In Games 1 and 2 at the Meadowlands, the Ducks gave Friesen way too much respect and he took advantage with three goals, leading the Devils to a 2-0 lead in the best-of-seven series. But by making sure that Friesen had a Duck in his face all over the ice, Coach Mike Babcock's team flipped the switch on the Devils' leading goal scorer of the playoffs in Games 3 and 4 at Anaheim.

    Friesen, who was booed every time he touched the puck at the Arrowhead Pond, was a non-factor as the Ducks bounced back with consecutive overtime victories to even the series at 2-2. For the Devils to regain control of the Stanley Cup finals, they will need Friesen to get back into the flow of things when the series returns to New Jersey for Game 5.

    Just don't expect the Ducks to make things as easy for him as they did in the first two games.

    A breakdown of Game 5:


  6. Teams busy shooting from the lip

    By David Shoalts


    EAST RUTHERFORD, N.J. -- If one could somehow avoid watching the games, this would be a pretty interesting Stanley Cup final.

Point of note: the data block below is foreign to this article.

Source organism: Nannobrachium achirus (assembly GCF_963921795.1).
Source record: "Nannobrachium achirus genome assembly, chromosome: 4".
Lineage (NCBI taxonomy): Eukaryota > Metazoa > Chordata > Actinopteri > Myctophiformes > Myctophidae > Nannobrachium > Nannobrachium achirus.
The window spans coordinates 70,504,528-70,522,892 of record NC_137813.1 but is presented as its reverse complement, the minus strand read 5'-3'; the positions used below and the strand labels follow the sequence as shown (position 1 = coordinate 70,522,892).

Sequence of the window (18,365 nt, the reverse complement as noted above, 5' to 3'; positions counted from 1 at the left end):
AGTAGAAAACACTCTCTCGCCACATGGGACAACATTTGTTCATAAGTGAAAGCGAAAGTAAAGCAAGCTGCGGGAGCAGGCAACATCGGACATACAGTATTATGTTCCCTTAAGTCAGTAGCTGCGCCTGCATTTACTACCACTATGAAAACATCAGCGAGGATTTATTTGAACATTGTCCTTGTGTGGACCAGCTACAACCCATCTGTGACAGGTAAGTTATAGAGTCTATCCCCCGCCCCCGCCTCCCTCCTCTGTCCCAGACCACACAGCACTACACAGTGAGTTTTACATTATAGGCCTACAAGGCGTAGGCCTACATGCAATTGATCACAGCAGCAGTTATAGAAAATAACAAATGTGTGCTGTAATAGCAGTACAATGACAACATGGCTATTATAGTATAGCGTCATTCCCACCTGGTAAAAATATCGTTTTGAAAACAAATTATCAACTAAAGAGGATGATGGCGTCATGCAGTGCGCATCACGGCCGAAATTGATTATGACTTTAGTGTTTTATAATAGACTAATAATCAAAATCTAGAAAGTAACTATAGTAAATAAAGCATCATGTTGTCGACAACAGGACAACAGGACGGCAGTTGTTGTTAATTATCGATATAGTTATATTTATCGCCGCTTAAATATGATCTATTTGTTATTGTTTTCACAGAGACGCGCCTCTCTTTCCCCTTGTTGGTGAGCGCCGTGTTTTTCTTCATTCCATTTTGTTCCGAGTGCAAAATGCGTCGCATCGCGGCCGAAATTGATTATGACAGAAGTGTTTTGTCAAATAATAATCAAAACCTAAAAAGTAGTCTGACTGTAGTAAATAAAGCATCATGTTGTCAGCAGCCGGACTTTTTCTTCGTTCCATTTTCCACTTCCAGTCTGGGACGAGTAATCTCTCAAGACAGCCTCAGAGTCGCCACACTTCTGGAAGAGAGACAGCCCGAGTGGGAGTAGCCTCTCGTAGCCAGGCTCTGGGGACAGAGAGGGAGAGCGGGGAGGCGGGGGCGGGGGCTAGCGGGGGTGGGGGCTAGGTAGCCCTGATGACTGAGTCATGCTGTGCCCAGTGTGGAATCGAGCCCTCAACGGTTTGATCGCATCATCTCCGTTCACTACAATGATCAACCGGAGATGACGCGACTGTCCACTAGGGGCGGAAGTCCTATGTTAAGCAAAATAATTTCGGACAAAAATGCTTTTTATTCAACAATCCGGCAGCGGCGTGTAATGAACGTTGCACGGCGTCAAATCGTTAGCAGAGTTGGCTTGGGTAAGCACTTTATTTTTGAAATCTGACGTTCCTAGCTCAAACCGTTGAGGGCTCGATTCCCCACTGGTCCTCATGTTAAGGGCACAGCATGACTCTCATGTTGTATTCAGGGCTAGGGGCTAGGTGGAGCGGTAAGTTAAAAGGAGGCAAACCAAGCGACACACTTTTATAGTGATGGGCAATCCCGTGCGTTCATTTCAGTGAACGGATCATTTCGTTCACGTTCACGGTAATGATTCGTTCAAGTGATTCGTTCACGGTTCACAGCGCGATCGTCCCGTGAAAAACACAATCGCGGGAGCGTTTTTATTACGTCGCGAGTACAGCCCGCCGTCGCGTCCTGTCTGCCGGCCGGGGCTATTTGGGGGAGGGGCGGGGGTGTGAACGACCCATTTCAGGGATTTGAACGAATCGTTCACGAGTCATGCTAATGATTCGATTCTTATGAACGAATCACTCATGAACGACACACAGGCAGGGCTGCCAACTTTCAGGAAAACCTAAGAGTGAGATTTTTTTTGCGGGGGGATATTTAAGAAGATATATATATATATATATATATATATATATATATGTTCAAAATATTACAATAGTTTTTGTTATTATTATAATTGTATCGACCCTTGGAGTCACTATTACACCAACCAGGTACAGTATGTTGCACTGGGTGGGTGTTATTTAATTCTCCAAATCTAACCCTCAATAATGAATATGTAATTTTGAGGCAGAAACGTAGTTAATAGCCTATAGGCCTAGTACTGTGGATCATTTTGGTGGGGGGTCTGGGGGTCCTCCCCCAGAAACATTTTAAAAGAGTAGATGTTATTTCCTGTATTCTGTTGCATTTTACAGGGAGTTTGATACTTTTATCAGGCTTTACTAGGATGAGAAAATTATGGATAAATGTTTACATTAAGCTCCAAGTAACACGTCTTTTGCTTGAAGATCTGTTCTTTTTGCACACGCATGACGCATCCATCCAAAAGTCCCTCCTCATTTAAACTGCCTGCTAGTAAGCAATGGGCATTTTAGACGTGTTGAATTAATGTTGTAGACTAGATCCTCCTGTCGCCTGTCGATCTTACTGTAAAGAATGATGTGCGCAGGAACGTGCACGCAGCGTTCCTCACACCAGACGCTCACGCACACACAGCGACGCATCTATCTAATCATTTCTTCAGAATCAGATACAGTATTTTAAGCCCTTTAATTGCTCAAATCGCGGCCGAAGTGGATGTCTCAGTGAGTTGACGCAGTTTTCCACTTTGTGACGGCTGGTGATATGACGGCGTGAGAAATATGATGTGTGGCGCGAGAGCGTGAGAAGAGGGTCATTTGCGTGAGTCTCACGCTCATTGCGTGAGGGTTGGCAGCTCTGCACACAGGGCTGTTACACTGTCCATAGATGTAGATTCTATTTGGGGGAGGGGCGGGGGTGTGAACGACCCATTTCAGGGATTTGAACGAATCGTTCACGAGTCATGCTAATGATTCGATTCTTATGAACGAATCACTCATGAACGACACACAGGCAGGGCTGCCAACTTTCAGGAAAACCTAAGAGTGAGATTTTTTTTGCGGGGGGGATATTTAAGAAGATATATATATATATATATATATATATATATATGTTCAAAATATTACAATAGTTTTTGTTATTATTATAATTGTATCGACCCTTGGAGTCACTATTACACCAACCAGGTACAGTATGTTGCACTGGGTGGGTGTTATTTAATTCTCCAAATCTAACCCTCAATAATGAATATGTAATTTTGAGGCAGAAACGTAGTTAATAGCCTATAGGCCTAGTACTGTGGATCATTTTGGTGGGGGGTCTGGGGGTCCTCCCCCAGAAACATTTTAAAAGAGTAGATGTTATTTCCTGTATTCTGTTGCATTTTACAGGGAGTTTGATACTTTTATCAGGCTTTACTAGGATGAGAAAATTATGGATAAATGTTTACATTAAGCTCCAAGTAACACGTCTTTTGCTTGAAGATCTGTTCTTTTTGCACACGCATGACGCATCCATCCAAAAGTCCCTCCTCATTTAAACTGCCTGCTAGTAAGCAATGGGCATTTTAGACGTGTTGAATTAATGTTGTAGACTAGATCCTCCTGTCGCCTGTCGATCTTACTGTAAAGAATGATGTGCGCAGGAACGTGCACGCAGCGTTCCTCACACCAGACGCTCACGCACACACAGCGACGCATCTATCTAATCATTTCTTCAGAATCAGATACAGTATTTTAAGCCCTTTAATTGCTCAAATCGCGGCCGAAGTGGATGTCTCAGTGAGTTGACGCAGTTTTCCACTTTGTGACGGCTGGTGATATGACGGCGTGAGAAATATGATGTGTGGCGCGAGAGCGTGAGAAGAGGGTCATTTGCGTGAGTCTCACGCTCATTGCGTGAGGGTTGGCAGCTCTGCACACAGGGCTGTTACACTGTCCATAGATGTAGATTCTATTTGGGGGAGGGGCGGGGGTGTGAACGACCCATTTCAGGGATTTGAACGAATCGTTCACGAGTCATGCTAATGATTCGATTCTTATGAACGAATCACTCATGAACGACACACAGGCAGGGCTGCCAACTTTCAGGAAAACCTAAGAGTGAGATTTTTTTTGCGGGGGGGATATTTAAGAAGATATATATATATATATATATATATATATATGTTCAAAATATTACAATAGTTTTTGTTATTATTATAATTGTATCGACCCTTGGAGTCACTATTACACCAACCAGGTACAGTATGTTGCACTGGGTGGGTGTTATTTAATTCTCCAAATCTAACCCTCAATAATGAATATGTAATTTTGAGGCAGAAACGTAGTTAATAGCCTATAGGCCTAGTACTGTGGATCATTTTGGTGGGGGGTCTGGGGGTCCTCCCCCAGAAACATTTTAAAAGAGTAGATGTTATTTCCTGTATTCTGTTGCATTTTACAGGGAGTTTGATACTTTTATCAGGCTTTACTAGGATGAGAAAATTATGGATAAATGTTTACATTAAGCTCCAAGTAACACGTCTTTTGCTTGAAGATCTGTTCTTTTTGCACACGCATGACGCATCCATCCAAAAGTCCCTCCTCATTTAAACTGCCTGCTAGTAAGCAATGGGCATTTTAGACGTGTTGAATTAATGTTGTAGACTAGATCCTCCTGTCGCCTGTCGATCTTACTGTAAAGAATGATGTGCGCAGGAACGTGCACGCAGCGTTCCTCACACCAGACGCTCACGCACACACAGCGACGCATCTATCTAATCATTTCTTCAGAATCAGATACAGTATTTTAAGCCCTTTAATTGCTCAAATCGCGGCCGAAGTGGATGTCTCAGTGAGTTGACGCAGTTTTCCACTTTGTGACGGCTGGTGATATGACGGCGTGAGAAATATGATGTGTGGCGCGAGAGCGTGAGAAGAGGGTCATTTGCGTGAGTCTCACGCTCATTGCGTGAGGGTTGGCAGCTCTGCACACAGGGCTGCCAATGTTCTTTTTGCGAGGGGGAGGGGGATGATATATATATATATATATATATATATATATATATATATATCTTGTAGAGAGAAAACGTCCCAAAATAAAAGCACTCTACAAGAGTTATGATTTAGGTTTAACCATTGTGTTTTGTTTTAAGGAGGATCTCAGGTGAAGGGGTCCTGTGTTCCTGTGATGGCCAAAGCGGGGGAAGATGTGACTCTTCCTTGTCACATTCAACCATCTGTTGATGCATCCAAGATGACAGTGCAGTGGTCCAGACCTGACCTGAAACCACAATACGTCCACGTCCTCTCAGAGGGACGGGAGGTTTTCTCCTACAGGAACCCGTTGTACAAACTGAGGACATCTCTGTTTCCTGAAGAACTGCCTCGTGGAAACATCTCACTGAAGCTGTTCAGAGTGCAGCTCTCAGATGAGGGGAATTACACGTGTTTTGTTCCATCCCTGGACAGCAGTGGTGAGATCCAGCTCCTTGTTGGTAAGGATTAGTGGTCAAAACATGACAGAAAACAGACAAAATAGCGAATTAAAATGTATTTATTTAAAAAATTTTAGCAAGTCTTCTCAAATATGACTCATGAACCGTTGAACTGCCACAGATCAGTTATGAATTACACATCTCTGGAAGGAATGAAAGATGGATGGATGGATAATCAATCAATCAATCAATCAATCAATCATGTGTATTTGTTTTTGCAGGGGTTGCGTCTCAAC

The best action, unfortunately for the National Hockey League in this neutral-zone trapfest, has come off the ice. Some of the quotes offered by the New Jersey Devils and the Mighty Ducks of Anaheim are world-class and one hopes with an extra day off before the fifth game of the series tomorrow night that both teams can step it up to the next level, if a clich

  7. Anaheim no longer sitting duck for Devils

    By Eric Duhatschek


    ANAHEIM -- In the fairy tale -- as in the National Hockey League -- the clock eventually strikes midnight on Cinderella.

    Think of all the unlikely Stanley Cup finalists during the past half-dozen years (Buffalo in 1999, Washington in 1998, Florida in 1996) none of whom stayed around too long once they finally got to the ball.

    Seventy-two hours ago, that looked as if it would be the Anaheim Mighty Ducks' fate as well. The Ducks were, as Steve Thomas would later say, "embarrassed" by the token resistance they put up in falling behind 2-0 to an experienced New Jersey Devils, featuring a future Hall Of Fame member in goal, a rock-solid defence corps led by Scott Stevens and a coach, Pat Burns, who took a team to the Stanley Cup final 14 years ago.

    By contrast, the Ducks boast only three players with championship experience and they rely on a goalie, J. S. Gigu